FULTON, Mo. — St. Louis-based Parsons Brinckerhoff was recently awarded a contract to design a replacement facility for the Fulton State Mental Hospital, the first public mental institution west of the Mississippi River. Today, it houses the state’s only maximum-security psychiatric facility, the Biggs Forensic Center. The $211 million replacement facility will feature a 300-bed, high-security complex that replaces the existing facilities. Construction is scheduled to begin in 2015 with an estimated completion date of late 2017.
Correctional News spoke with Tom Brooks-Pilling, AIA, vice president and architectural practice leader at Parsons Brinckerhoff, about the complexities of designing for both health care and corrections needs.
Q: What is the main goal of the project?
Brooks-Pilling: When we met with Fulton State Hospital’s stakeholders, they stated that they wanted to create a recovery-based psychiatric care environment that facilitates and communicates state-of-the art treatment. This is a high-security environment that will be built to last many generations and will be designed with the flexibility to facilitate future change.
Q: What are some of the key design elements involved in the project?
Brooks-Pilling: Creating an environment that is centered on safety, dignity and recovery. Safety of staff and patients is critical to staff retention and success of the treatment program. Maintaining the patient’s dignity is critical to their well-being and successful treatment. The goal is recovery; the new Fulton State Hospital shall provide a normative environment that will attract and retain the best staff to train and work towards this goal.
Q: When designing a maximum-security mental hospital, do you design more for a health care environment or a corrections environment?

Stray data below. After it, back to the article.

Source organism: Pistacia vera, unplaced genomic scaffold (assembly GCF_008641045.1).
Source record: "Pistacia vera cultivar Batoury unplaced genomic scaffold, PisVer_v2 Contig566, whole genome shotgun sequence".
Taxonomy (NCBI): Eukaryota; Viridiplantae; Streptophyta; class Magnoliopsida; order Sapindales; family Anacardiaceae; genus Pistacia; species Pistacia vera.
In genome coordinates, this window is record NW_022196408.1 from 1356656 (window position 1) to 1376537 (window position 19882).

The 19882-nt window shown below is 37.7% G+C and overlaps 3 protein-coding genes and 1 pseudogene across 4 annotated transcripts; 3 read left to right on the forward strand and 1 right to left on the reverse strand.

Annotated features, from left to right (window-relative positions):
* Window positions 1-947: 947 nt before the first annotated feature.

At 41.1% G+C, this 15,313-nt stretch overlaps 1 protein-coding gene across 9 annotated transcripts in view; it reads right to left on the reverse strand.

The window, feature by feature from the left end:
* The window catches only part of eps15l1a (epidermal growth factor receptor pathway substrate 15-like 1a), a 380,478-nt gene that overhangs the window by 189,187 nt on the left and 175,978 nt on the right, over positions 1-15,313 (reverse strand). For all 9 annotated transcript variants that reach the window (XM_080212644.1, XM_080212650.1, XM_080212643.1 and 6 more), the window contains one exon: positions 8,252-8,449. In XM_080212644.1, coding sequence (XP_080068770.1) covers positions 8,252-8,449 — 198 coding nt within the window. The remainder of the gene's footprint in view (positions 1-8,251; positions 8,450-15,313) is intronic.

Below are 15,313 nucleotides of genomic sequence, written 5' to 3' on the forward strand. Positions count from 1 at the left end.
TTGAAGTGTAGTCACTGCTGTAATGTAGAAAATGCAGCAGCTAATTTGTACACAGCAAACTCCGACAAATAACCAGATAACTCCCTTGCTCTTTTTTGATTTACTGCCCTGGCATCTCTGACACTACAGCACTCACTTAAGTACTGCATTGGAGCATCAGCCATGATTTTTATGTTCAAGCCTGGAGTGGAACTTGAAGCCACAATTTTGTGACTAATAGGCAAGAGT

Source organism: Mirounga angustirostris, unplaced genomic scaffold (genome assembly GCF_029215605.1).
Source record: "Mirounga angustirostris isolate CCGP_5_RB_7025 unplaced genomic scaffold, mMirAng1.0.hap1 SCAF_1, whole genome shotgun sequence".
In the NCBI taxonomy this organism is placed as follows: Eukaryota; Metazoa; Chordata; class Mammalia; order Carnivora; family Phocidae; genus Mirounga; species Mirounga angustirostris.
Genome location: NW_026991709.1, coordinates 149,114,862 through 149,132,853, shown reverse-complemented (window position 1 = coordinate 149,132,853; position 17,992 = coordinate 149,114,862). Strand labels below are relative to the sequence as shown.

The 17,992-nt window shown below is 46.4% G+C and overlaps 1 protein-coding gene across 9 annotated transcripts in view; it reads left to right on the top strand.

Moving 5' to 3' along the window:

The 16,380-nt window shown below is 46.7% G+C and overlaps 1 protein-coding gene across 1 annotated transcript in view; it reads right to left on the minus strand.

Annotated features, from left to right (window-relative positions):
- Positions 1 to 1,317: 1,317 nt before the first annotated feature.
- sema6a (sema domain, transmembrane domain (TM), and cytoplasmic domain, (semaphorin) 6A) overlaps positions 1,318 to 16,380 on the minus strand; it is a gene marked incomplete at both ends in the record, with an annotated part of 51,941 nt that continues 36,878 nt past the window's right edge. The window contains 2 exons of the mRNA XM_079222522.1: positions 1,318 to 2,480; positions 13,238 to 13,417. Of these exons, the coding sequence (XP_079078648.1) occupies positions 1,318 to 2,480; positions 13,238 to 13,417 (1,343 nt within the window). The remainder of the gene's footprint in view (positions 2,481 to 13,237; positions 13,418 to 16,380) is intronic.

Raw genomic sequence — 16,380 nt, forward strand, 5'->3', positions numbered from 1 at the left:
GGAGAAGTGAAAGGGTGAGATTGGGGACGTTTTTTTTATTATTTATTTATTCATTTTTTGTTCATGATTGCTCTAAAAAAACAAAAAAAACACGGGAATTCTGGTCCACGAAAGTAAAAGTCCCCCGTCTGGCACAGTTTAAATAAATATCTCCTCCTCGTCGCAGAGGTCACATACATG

Brooks-Pilling: Consider the Fulton State Hospital a highly secure health care facility. Many people seem to believe that it is necessary to choose between security and safety on one hand and treatment on the other. We completely reject that notion and believe that security and high-quality treatment are equal, essential and mutually dependent features of a facility such as this. When staff and patients do not feel safe, it is impossible for good treatment to occur. On the other hand, facilities without good treatment are much more dangerous to staff and patients alike. We believe that it is the job of the architectural design team to create an environment in which security can enhance treatment and treatment can enhance security. We do this by creating environments that are easy to observe, yet provide patients with a sense of privacy and dignity, which is necessary for a therapeutic environment.
Q: What are key things to consider when designing this type of facility?
Brooks-Pilling: Safety. In order for the treatment program to be effective, staff needs to be able to work with their patients without fear of being attacked by another patient. It is critical that we have clear sightlines so that staff members can keep an eye on each other. The patient wards will be designed so that one staff member can be assigned as a “watcher,” and from a single position this staff member will be able to see all public spaces and all room doors that are accessible to patients. The primary circulation system that connects the wards to the treatment areas will be clear of obstructions and hiding places. The design will use passive techniques (clear sightlines, windows from adjacent spaces, doors locked in open positions) as well as active systems (CCTV, electronic door controls, duress alarms and man-down systems) to assure patient and staff safety.
Sound Management is another key thing to consider. For security and maintenance purposes, the spaces tend to have hard surfaces, which when combined with patient and staff activity can become quite loud and difficult to control. The design team being conscious of this issue builds in architectural elements that softens the space and reduces airborne sound transmission.